We’re at a tipping point in inviting the next wave of technology into our homes, with capabilities and potential risks an order of magnitude greater than the PC, smart TV (more on that in a moment), or even an iRoomba. Spreading from the early adopters, everything can be fair game, including smart lights, thermostats, doorbells, and practically any device within the home that can be connected to the Internet and automated.
This, combined with the quicker than expected adoption of intelligent assistants– Amazon’s Alexa, Google’s Assistant/Home, Apple’s Siri/HomeKit, and Microsoft’s Cortina – makes the smart home a mass-market reality for the first time. And, another barrier to adoption, interoperability, is now being addressed. Consider the Nest Protect, interoperable with Google, Alexa, IFTTT for the more technical amongst us, and a variety of mainline security products. But as the adage goes, with great power comes great responsibility, both as it relates to security, and to privacy.
Mutts with Fleas
In the rush to automate, the smart home market has been a bit of a land grab, with the better-known vendors competing against a plethora of no-name imports. The scary thing here is that the more technically literate are more likely to purchase premium devices, at premium prices, while others make their decision on price-only, bringing into their living room or kid’s bedroom a product with an unknown security pedigree. A mutt, with fleas.
But at least mutts from the animal shelter have their shots! There have already been multiple examples of cameras and other devices hacked to either display their feeds on the Internet, or repurposed for botnets. As more devices are cloud-connected, the potential for compromise only increases, and we’ll see more examples of risks such as those identified with Dongguan Diqee 360 vacuum cleaners, a low-cost knockoff of the Roomba. No one is immune, and even well-known brands have their issues. Consider Smart TVs from the likes of Samsung and Vizio, a subset of the vendors under investigation for relaying user viewing data to 3rdparties for gain. I can easily draw the analogy to a certain social network or free email service recently accused of the same.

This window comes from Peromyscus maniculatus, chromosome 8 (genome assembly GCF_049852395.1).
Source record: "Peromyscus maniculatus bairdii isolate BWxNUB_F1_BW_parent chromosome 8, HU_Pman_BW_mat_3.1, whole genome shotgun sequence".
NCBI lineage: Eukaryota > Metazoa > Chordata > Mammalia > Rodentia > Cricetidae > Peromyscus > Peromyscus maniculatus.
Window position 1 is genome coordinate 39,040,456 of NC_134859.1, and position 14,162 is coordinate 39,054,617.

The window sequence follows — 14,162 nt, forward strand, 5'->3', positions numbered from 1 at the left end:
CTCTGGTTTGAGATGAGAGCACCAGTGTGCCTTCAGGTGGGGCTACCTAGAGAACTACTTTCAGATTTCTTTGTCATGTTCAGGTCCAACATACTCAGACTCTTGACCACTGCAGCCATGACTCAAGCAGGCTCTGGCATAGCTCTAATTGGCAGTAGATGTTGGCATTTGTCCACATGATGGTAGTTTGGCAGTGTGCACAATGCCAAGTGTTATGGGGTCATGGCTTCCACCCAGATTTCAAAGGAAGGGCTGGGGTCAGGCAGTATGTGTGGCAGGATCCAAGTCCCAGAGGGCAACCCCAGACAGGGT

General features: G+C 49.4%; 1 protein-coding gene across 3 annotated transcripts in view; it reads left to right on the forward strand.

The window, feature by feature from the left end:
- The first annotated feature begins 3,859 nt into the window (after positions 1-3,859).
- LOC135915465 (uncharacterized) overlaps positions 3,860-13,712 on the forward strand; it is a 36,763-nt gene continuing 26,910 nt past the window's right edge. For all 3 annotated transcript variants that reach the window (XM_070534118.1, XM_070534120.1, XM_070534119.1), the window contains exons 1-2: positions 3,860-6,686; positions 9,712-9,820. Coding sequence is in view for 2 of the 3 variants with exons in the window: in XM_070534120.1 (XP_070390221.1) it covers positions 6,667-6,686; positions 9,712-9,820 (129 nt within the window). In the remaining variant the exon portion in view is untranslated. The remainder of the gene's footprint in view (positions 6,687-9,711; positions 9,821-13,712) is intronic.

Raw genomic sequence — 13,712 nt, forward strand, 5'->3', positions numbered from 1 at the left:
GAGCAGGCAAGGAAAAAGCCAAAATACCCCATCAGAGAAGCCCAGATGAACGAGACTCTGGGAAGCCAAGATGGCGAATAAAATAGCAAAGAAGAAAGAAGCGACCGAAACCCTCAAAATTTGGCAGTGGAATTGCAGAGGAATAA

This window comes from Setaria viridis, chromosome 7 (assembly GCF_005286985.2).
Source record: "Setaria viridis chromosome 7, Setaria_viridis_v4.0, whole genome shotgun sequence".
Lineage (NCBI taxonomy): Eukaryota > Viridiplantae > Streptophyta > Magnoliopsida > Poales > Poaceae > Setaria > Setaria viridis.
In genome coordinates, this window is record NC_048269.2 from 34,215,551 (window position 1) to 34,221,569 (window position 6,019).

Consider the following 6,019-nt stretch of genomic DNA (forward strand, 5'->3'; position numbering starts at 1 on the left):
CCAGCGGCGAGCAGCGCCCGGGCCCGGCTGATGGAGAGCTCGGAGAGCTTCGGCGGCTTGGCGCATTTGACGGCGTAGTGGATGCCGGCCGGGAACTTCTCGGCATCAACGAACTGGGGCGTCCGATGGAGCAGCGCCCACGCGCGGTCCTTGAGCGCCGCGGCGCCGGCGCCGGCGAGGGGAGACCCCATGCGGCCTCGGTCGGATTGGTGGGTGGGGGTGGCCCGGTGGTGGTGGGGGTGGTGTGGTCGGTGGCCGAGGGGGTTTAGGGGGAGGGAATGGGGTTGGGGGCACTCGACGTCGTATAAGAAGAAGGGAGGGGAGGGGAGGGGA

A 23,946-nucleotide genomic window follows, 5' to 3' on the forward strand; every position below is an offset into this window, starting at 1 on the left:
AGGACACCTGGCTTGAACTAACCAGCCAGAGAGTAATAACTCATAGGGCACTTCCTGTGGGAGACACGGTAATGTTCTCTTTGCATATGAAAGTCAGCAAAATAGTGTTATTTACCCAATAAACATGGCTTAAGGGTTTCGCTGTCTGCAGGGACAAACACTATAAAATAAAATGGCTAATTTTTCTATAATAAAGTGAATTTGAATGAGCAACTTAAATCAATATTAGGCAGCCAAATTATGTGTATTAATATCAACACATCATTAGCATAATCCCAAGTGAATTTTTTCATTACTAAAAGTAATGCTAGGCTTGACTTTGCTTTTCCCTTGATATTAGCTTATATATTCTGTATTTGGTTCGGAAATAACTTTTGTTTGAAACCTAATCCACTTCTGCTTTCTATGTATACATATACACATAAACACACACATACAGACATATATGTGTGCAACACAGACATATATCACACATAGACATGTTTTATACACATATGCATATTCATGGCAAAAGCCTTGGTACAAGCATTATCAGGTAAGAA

The Family (Cloud) Sysadmin
In parallel, the role of the family sysadmin is evolving from OS and internet management to understanding and managing cloud services. Intelligent thermostats, security cameras (how many brands to you have installed?), door locks, and even UPSs all require knowledge of connectivity, how the data is stored and secured, whether a path is configured through the home firewall for remote access, and the vendor’s privacy policies. Imagine tracking this across 5-10 separate cloud services!
Back to the intelligent assistants. At least Amazon, Google, and Apple, are doing their part to lock down their software and applications, with Amazon in particular having learned its lesson from Alexa. However, as with any software platform, the chances are great that another vulnerability will be found at some point in the future. One option is be for the major vendors and their ecosystems to create more stringent certifications for interoperability, much like the that which exists on the IOS app store, with consumers using this as an indicator of a secured device. And, the same vendors will need to establish a protocol whereby older devices are patched (not requiring a degree in IT), or recalled if an un-patchable flaw is found. Once again, this is a much more likely scenario for the major ecosystems vs the no-names.
Potential for Abuse
What happens when devices within the smart home become tools for abuse, not due to hackers or neglect, but out of malicious intent. The NY Times recently addressed the potential for domestic abuse, and many times the most vulnerable don’t have the required control over devices that may have been configured by their abusers. This leads to a difficult situation as the NY Times pointed out, where on one hand, a simpler reset is desirable, while it also leads to easier access by hackers. The same ecosystem approach I mention earlier could be a path forward, with cloud-based control, but this infers interoperability or vendor lock-in.
A New Privacy Charter
In parallel with the vendors, privacy laws need more teeth, and Californa’s new consumer privacy act, a less stringent version of the EU’s GDPR, is a step in the right direction. But it only addresses the data, and only that collected from California residents. A parallel act relating to the physical devices is a requirement, where vendors and their hardware with known security faults can be barred. This isn’t that wild a suggestion. Remember the hoverboards and their batteries from a few years back, and how they were banned? A malfunctioning or malicious home automation device has just as much a chance of producing physical harm.
Sure, the recommendations above won’t occur overnight, and in some cases could take a decade or more to reach total clarity, but it is never too soon to begin. And, never too soon to begin the education process, much like kids are warned about the dangers of social networks.
About the Author: David Ginsburg brings to Cavirin over 25 years of experience spanning corporate and product marketing, product management, digital marketing, and marketing automation. Previous roles included CMO at Teridion, Pluribus, Extreme, and Riverstone Networks as well as senior marketing leadership positions at Nortel and Cisco. His expertise spans networking, cloud deployments, and SaaS.
Edited by Ken Briodagh